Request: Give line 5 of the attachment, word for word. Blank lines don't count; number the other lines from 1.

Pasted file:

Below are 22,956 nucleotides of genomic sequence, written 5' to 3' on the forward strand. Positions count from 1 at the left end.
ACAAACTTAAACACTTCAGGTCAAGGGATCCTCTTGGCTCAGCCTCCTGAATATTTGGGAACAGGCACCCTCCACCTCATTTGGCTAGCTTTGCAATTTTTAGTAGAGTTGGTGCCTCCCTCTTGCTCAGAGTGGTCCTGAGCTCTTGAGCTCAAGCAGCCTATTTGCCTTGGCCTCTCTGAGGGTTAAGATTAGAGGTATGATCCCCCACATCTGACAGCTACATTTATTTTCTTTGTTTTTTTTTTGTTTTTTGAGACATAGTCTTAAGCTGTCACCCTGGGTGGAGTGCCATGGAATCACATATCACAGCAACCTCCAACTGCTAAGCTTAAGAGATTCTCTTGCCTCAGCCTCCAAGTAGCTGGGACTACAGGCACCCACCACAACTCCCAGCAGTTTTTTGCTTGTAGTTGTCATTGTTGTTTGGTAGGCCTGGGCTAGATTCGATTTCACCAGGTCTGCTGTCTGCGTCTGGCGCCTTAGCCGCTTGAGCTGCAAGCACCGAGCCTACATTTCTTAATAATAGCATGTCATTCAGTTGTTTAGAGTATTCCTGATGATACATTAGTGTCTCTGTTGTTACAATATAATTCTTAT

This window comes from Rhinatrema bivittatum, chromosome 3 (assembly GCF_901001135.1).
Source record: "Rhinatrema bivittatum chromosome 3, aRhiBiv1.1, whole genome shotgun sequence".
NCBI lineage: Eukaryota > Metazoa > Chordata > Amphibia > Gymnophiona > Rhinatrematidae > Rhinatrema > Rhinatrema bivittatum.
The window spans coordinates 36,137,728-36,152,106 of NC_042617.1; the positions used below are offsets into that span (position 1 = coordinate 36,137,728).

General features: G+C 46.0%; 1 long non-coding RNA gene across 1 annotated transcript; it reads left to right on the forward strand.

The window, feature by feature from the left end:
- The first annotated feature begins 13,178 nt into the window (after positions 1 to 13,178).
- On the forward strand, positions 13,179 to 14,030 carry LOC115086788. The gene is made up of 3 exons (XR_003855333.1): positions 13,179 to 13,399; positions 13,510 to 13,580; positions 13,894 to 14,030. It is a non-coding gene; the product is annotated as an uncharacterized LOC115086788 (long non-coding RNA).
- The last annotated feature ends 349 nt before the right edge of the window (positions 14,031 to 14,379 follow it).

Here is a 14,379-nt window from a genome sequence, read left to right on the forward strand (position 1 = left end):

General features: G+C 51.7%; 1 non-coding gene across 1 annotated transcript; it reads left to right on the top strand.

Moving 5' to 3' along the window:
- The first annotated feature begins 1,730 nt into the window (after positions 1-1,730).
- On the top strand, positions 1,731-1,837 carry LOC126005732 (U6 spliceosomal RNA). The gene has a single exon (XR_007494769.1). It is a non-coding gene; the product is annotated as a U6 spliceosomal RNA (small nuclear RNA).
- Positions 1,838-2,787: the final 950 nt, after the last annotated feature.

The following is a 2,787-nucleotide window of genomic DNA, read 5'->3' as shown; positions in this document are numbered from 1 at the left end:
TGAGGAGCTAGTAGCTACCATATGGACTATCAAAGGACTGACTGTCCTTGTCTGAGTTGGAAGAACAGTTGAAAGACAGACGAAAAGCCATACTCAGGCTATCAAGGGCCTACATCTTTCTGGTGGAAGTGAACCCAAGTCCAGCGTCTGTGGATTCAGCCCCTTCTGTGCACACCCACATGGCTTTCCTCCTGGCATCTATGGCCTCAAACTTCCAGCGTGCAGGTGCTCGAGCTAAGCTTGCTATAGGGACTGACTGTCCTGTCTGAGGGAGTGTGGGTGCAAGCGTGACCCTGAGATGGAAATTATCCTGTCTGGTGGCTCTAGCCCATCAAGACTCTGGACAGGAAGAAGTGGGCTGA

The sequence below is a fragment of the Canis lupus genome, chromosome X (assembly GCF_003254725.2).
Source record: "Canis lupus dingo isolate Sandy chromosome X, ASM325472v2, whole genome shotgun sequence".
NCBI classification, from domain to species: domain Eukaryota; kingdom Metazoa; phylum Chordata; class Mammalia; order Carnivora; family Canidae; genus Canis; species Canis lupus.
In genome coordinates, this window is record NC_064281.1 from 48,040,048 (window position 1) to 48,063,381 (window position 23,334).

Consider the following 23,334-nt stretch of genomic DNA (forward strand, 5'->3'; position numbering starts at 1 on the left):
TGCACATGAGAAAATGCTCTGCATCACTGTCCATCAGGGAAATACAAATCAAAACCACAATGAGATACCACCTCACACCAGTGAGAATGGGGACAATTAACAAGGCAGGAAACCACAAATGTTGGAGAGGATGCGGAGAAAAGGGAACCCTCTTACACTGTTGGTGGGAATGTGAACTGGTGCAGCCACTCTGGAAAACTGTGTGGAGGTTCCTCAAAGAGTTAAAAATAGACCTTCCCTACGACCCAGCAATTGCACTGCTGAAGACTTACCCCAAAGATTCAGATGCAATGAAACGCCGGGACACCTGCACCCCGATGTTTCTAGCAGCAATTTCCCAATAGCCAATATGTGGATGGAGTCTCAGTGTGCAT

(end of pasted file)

NCBI lineage: Eukaryota > Metazoa > Chordata > Amphibia > Gymnophiona > Rhinatrematidae > Rhinatrema > Rhinatrema bivittatum.